Snapping at Japan’s heels is a Chinese team. In the months after the Higgs discovery, a team of physicists led by Wang Yifang, director of the Institute of High Energy Physics in Beijing, floated a plan to host a collider in the 2030s, also partially funded by the international community and focused on precision measurements of the Higgs and other particles.
Circular rather than linear, this 50–100-kilometre-long electron–positron smasher would not reach the energies of the ILC. But it would require the creation of a tunnel that could allow a proton–proton collider — similar to the LHC, but much bigger — to be built at a hugely reduced cost.
Wang and his team this year secured around 35 million yuan (US$5 million) in funding from China’s Ministry of Science and Technology to continue research and development for the project, Wang told the ICHEP session. Last month, China’s National Development and Reform Commission turned down a further request from the team for 800 million yuan, but other funding routes remain open, Wang said, and the team now plans to focus on raising international interest in the project.
By affirming worldwide interest in Higgs physics, the Chinese proposal bolsters Japan’s case for building the ILC, says Yamauchi. But if it goes ahead, it could drain international funding from the ILC and put its future on shakier ground. “It may have a negative impact,” he says.
In the future, the option to use China’s electron–positron collider as the basis for a giant proton–proton collider could interfere with CERN’s own plans for a 100-kilometre-circumference circular machine that would smash protons together at more than 7 times the energy of the LHC. Until the mid-2030s, CERN will be busy with an upgrade that will raise the intensity — but not the energy — of the LHC’s proton beam. And by that time, China might have a suitable tunnel that could make it harder to get backing for this ‘super-LHC’.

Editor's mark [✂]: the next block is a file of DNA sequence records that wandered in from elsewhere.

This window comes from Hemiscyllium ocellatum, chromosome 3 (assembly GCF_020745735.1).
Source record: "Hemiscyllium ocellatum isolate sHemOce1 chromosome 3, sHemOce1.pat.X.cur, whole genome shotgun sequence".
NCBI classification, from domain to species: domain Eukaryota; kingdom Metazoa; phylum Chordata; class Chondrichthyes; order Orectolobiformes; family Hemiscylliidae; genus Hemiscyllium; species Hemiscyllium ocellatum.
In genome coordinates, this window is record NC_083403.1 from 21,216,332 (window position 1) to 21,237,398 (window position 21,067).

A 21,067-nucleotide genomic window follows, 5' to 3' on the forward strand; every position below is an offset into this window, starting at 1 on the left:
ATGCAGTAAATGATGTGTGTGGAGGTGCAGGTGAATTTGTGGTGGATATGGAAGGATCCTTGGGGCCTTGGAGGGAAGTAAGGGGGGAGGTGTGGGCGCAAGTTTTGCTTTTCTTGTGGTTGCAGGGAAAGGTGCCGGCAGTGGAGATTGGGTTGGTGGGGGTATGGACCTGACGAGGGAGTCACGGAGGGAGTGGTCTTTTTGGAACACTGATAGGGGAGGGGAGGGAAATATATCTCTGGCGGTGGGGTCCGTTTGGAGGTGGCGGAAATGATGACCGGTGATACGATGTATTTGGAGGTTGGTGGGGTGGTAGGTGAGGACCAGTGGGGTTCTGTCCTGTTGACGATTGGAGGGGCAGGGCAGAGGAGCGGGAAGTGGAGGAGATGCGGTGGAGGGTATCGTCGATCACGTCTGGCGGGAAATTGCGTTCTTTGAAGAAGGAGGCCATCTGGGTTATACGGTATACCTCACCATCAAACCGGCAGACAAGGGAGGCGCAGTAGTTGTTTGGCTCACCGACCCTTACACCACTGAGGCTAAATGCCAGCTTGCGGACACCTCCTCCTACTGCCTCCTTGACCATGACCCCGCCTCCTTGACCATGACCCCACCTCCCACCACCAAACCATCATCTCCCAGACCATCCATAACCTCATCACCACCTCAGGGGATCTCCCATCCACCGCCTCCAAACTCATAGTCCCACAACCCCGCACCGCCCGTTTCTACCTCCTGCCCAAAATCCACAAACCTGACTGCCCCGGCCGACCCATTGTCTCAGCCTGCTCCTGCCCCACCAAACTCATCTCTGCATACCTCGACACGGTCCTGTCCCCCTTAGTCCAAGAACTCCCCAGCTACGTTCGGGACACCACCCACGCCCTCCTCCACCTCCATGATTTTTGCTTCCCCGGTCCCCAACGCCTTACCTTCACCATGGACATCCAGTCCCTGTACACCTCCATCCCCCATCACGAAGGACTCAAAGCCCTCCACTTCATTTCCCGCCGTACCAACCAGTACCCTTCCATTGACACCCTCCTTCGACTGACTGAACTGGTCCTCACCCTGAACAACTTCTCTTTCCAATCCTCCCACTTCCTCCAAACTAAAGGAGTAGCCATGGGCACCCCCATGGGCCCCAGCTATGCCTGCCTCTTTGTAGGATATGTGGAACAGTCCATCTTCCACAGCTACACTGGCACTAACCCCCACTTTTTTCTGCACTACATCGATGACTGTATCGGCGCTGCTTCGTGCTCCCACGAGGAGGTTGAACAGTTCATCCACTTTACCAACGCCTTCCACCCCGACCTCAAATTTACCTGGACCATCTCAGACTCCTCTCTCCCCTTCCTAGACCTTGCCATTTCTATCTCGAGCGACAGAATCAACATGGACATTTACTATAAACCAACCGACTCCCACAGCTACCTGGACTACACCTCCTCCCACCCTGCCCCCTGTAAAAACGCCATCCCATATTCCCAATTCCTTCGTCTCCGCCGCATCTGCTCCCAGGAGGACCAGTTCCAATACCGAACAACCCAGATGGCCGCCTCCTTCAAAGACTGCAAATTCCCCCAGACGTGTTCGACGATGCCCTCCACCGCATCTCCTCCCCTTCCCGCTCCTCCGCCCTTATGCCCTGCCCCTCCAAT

At ICHEP, Fabiola Gianotti, CERN’s director-general, floated an interim idea: souping up the energy of the LHC beyond its current design by installing a new generation of superconducting magnets by around 2035. This would provide a relatively modest boost in energy — from 14 teraelectronvolts (TeV) to 20 TeV — that would have a strong science case if the LHC finds new physics at 14 TeV, said Gianotti. Its $5-billion price tag could be paid for out of CERN’s regular budget.
For decades, successive facilities have found particles predicted by the standard model, and neither the LHC nor any of its proposed successors is guaranteed to find new physics. Questions asked at the ICHEP session revealed some soul-searching among attendees, including a plea to reassure young high-energy physicists about the future of the field and contemplation of whether money would be better spent on other approaches rather than ever-bigger accelerators.
Indeed, the US is betting on neutrinos, fundamental particles that could reveal physics beyond the standard model, not colliders. The Fermi National Accelerator Laboratory (Fermilab) in Batavia, Illinois, hopes to become the world capital of neutrino physics by hosting the $1-billion Long-Baseline Neutrino Facility, which will beam neutrinos to a range of detectors starting in 2026.
Funding will require approval from US Congress in 2017. But at the ICHEP session, Fermilab director Nigel Lockyer was confident: “We are beyond the point of no return. It is happening.”